The sequence stands in stark contrast to the film’s central plot, which focuses on the same father in an intense dispute with his wife over their daughter’s childcare.
The segment’s endings seem to show the directors’ political stance to the issues they tackled.
In “Bomb! Bomb! Bomb,” the story of two friends at a boy’s high school who are ostracized because of rumors that they are a gay couple, directors Kim Gok and Kim Sun, despite showing the boys’ suffering, gives no clues to whether the rumor has any truth, forcing the audience to acknowledge the circumstances without making any judgment.

During a press screening Lee, the director of “Gap,” admitted that her use of parody was inevitable as a realistic resolution in her film, explaining, “As I looked deeper into the issue of childcare, I found that it was much more complicated than other levels of life within a marriage.”
The films embrace the harsh reality of the characters with artful irony and wit.
In “A Tough Life,” the director shows a parent who is overjoyed to hear that her child’s English kindergarten only has teachers who are “white and blonde.”
In “Muhammad the Hermit King,” Jung Yoon-chul, the director of “Running Boy” (also known as “Marathon”), implies that an immigrant laborer who had been given a warning for refusing to wear a mask in a factory hadn’t actually needed to breathe at work, because he was a famous diving champion in his home country.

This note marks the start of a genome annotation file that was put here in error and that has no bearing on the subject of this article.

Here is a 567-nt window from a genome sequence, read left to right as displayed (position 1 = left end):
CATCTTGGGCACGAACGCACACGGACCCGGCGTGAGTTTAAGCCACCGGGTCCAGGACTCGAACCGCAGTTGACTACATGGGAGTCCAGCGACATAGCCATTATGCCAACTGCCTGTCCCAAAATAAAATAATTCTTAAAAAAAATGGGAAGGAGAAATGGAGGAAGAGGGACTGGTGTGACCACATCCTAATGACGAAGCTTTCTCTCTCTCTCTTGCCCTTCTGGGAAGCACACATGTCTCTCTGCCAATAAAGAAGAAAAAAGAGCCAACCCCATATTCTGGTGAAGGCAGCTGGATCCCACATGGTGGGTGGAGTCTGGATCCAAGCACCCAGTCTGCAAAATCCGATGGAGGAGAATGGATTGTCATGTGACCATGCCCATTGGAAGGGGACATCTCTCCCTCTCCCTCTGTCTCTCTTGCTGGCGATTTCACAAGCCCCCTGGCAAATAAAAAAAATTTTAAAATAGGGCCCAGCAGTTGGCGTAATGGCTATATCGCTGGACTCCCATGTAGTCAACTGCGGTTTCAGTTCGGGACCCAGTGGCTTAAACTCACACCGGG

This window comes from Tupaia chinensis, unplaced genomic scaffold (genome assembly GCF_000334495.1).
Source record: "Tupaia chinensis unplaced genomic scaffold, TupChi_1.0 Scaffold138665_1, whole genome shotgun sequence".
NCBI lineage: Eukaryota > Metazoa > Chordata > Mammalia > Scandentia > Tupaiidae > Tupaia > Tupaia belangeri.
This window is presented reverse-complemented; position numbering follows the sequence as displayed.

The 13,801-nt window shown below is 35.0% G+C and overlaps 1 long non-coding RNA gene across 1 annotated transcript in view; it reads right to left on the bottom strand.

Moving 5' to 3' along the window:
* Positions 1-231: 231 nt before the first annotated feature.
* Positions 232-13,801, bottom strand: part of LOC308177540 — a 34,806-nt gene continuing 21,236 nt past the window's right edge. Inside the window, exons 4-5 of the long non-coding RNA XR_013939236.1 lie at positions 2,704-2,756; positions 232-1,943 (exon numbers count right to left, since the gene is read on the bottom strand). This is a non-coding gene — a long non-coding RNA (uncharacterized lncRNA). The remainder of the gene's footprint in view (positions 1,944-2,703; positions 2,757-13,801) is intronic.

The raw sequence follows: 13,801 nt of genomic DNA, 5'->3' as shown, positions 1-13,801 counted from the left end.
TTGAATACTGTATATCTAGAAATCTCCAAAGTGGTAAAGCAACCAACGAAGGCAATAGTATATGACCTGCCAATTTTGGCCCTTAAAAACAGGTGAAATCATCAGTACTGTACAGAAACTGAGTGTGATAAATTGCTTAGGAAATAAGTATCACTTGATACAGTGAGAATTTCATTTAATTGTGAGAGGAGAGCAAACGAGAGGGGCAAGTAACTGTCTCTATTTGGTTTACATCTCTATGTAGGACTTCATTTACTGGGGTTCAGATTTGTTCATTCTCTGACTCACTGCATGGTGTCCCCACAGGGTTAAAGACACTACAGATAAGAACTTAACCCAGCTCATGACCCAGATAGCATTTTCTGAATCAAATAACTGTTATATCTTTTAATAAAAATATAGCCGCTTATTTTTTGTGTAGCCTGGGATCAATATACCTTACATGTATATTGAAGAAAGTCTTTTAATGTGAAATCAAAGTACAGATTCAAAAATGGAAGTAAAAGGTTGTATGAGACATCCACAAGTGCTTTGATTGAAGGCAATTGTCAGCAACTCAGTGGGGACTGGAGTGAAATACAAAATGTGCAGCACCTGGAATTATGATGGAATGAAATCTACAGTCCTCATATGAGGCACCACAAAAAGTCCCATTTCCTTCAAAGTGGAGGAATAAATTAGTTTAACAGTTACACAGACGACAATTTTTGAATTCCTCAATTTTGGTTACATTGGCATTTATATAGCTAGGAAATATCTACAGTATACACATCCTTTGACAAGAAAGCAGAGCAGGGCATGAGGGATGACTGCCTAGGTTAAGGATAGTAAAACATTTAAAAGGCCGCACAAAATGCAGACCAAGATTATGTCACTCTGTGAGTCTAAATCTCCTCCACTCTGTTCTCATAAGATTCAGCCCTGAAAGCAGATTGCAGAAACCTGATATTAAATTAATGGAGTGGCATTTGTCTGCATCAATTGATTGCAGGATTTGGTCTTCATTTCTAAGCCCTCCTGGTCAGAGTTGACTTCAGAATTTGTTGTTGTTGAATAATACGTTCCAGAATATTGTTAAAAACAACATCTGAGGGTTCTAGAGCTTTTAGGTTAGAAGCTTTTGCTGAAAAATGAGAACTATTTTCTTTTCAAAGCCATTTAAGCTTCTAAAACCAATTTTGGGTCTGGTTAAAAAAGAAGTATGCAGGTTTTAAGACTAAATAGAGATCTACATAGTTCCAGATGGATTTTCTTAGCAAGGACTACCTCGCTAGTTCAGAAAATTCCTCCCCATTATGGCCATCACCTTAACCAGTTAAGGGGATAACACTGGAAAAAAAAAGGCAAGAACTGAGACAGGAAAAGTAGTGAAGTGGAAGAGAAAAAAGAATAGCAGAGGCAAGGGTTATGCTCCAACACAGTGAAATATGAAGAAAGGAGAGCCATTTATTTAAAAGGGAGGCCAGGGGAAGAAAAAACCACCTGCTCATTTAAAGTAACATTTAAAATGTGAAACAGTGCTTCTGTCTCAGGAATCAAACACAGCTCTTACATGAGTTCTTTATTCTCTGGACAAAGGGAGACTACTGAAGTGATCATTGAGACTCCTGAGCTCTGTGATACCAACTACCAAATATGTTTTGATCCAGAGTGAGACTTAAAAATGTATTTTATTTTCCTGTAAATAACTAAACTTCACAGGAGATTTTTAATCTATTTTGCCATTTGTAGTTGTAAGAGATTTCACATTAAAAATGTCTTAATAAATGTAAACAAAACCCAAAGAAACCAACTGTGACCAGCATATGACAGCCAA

The creative margins of the films, which help keep them from becoming propaganda, show a subtle balance between the stylistic moviemaking and artful humanity.
“A story had to work first,” says Lee Hyeon-seung, the producer of all three installments of “If You Were Me,” “because the subjects needed to be addressed within our lives. That was a difficult balance. Many talented directors turned down our proposals because they were concerned that their commitment to the subject wasn’t enough for them to make a film out of it.”
Many of the scenarios in “If You Were Me 3,” which featured primarily amateur actors, triggered tensions and forged friendships in real life as well.

“We had to force a black girl in the film to cry in one scene,” said Noh, the director of “A Tough Life,” referring to the scene in which Korean children sit in a circle making fun of an American girl by saying she’s from Africa.
“She volunteered to cry at first, but she couldn’t cry when we got to the moment,” he continued. “So her Korean friends had to tease her to help her cry. I think the girl was actually hurt as the situation in the film was turning into reality. We apologized to her after the shooting. Perhaps the boy’s apology from the film was our apology.”
The crew of “An Ephemeral Life,” which depicts the agony of contract laborers in a storage company, experienced the opposite situation ― a bond between amateur and professional actors.
Normally there is evident tension when actors from independent and commercial films get together in the same film,” says Hong, the director of the segment. “Here, the celebrity actors were deliberately more cautious. They never sat during the shooting; they always mingled together with the rest of the team. It was a pleasant experience.”

“If You Were Me 3” opens Nov. 23 at cinemas nationwide.

by Park Soo-mee